In 1974, Princeton physicist Gerard O’Neill proposed the construction of orbital space settlements. An orbital settlement (sometimes called an “O’Neill Settlement”) is a giant rotating space structure, large enough and rotating fast enough so that people standing on the inner surface would experience a centrifugal force equivalent to gravity on the surface of the Earth. Thus, children on orbital space settlements would be raised in Earth-normal gravity, which is important for normal bone and muscle development. Three proposed types of orbital settlements are Bernal Spheres (and a variation called Kalpana), Stanford Tori and O’Neill Cylinders.
Since orbital space settlements must rotate, only a few basic shapes work well: sphere, torus, cylinder, disk, or some combination. Current materials are strong enough for habitats many kilometers in extent, big enough for a moderately large city. The inner surface of the hull is real estate, i.e., land on which crops could be grown and homes and businesses can be constructed. While the outer hull will experience one gravity, interior structures can be positioned for fractional gravity, and even zero gravity at the axis of rotation. People and their families can live there indefinitely, in communities ranging in size from villages to cities which have their own internal economies as well as external imports and exports.
The Equatorial Low Earth Orbit (ELEO) settlements discussed in Milestone 16, which can act as precursors for later orbital settlements, use the Earth’s geomagnetic field to shield them from space radiation. All other settlements would need to use extensive radiation shielding.
Unlike Lunar or Martian surface settlements, radiation shielding is required on all sides, so roughly twice as much shielding mass is necessary. Shielding can consist of a substantial mass of asteroidal rubble, water, waste material, or some other mass.
Orbital settlements could be built in, or moved to, a variety of orbits, including Earth, solar or other orbits, including special locations such as Lagrange points. Most of these orbits would be selected to have continuous solar energy available. The choice of orbit may be driven by access to materials, such as sites co-orbiting near an asteroid mine. For use in cislunar space, lunar material could be launched into space using electromagnetic launchers (mass drivers). Material mined from an asteroid could be utilized either in an orbit close to the asteroid or moved to some other desired location. There are thousands of candidate asteroids among the Near Earth Objects, some requiring less energy to reach than the Moon.
Eventually such cities in space could be located throughout the solar system, orbiting around planets or moons, co-orbiting with asteroids, at Lagrange points, or in solar orbit. These settlements may be very different from each other, each reflecting the particular tastes and cultures of those who built, financed and settled it. Such diversity could provide a new flowering of human creativity. The result would also be to disperse humankind throughout the solar system, enabling survival even if some disaster were to befall the Earth.
Orbital settlements may be built by private companies, governments, or consortiums. It will be financially possible to build them only when the cost of construction and support is less than the expected value of the settlement, financial or otherwise.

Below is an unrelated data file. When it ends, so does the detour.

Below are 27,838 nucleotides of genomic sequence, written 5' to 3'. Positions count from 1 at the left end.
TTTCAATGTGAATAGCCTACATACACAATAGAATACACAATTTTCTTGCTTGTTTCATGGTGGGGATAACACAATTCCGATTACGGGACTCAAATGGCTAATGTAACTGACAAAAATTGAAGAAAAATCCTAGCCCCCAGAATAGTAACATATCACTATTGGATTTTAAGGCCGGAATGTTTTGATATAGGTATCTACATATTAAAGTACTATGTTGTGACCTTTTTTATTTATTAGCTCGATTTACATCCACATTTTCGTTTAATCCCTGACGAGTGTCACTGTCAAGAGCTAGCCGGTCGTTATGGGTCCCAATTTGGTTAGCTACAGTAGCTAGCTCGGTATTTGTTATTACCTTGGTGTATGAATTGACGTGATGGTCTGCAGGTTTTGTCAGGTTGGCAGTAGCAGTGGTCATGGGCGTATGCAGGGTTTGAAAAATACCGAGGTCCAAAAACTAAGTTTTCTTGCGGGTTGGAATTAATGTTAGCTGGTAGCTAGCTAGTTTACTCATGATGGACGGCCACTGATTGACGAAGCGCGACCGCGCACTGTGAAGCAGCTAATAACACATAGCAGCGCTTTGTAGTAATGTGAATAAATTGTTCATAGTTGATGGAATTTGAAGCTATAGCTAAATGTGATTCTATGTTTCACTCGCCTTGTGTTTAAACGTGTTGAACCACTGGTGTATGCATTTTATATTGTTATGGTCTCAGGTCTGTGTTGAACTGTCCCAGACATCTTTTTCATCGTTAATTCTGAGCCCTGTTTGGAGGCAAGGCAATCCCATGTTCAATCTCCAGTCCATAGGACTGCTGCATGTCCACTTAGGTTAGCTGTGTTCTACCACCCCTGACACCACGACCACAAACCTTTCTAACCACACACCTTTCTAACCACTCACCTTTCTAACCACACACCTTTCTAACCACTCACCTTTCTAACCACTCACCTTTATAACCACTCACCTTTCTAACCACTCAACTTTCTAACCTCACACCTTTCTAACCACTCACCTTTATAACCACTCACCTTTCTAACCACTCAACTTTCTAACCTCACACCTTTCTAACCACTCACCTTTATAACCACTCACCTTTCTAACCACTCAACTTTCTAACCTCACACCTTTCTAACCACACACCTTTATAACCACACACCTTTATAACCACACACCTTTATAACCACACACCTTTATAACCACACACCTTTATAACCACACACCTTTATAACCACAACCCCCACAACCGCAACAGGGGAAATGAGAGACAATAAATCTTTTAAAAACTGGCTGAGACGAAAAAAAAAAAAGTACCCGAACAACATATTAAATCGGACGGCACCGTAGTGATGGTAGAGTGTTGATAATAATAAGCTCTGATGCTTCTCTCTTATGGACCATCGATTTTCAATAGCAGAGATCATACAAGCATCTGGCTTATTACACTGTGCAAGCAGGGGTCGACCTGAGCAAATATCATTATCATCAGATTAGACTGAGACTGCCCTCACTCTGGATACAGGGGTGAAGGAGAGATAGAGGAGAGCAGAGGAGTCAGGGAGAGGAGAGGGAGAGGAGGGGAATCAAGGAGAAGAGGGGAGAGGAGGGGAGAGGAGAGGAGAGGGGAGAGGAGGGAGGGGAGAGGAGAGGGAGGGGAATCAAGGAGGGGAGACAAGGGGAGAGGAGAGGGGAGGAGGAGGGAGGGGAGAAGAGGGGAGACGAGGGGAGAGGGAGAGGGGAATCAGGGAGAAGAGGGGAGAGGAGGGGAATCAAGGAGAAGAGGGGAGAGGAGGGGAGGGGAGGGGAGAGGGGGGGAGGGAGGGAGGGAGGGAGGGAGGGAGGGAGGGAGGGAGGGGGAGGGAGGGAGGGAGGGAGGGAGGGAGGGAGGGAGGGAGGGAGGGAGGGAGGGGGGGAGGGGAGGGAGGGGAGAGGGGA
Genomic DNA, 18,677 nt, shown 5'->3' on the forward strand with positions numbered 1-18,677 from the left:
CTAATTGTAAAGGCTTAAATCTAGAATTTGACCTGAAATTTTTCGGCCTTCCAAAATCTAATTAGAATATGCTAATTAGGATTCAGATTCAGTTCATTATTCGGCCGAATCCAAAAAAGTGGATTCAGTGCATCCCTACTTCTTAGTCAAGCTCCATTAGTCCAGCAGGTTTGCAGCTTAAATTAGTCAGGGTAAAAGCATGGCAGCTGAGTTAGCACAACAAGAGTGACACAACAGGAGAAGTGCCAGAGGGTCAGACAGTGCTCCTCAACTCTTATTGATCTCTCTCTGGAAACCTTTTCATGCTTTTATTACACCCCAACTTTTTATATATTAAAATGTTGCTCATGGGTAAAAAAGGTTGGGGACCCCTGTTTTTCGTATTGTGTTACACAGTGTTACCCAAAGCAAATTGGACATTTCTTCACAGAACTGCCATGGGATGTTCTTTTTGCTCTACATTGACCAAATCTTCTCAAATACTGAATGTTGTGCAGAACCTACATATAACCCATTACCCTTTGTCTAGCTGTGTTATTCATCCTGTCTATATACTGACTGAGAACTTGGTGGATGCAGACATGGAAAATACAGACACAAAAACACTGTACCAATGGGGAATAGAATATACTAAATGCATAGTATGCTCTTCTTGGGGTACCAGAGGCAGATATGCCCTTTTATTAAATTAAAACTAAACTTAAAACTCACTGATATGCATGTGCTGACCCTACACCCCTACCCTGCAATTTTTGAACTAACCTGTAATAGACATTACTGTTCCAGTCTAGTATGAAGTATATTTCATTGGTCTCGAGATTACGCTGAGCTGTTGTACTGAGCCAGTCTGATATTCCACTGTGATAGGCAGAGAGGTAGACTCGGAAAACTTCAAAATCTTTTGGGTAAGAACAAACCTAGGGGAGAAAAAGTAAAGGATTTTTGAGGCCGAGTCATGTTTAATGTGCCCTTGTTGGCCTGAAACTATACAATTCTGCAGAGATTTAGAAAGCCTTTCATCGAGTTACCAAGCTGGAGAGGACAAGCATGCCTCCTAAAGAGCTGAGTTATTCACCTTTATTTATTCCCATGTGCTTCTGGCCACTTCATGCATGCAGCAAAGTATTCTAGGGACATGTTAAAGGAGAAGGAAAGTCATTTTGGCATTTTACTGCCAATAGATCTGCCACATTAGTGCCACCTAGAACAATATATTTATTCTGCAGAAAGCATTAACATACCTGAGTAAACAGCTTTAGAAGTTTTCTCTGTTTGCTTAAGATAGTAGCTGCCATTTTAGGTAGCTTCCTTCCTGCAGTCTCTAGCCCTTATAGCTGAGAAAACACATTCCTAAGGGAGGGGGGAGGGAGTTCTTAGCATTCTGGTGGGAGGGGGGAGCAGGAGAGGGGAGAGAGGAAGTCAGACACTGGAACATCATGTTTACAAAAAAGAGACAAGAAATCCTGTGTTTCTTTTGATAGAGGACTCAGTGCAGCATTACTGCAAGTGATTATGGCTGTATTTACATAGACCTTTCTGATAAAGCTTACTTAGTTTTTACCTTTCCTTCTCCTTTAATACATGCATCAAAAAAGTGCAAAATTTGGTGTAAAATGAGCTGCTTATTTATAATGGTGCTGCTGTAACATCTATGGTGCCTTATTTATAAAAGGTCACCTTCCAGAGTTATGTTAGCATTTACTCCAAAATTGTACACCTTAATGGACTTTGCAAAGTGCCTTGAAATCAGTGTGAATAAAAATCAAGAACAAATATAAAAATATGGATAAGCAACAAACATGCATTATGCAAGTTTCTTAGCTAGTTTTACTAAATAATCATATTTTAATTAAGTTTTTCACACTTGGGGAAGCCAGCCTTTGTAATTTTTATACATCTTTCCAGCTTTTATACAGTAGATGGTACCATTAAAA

The Potential Scale of Orbital Settlement
Orbital settlements could be built in virtually unlimited numbers. NASA Publication SP-413 (Space Settlements: A Design Study) states: “If the asteroids are ultimately used as the material resource for the building of new colonies, and … assuming 13 km of total area per person, it appears that space habitats might be constructed that would provide new lands with a total area some 3,000 times that of the Earth.”
COMPONENTS (required capacities)
Habitats in space beyond Low Earth Orbit designed as space settlements must be able to:
- Provide redundant life support systems for the residents that will last for many decades.
- Store sufficient reserves of food and water for the residents, recycle water and grow food.
- Provide a high level of protection and redundancy against loss of air pressure accidents.
- Protect residents against constant cosmic radiation (heavy, fast nuclei from outside the solar system) to a level consistent with the presence of children and pregnant women.
- Protect against intermittent radiation from solar mass ejections and general solar radiation to a level consistent with the presence of families and children.
- Provide artificial (centrifugal) gravity with a sufficient level of gravity to maintain health.
- Provide for permanent residency by making the habitats suitable (large enough, etc,) for comfortable living.
- Provide employment and recreation for the residents.
- Lack of asteroidal or lunar-derived materials and parts in space for construction of orbital settlements.
- Lack of detailed planning, design and methods for creation of orbital space settlements, including use of materials to build large, pressurized, rotating structures in space.
- Lack of immediate economic incentive to work toward orbital settlement construction.
- Inadequate understanding of human physical adaptation and the psychology of individuals and large groups of people living in space.
- Lack of information on all phases of the cost to construct orbital space settlements.
- Planetary chauvinism: the idea that people should only live on planetary surfaces.
This milestone can be considered achieved when a rotating space settlement built primarily from non-terrestrial materials has a population of at least 1000 including families and children. Another milestone will be achieved when the total population in orbital space settlements exceeds the population on Earth.
ORBITAL SPACE SETTLEMENT DESIGNS (click for larger image)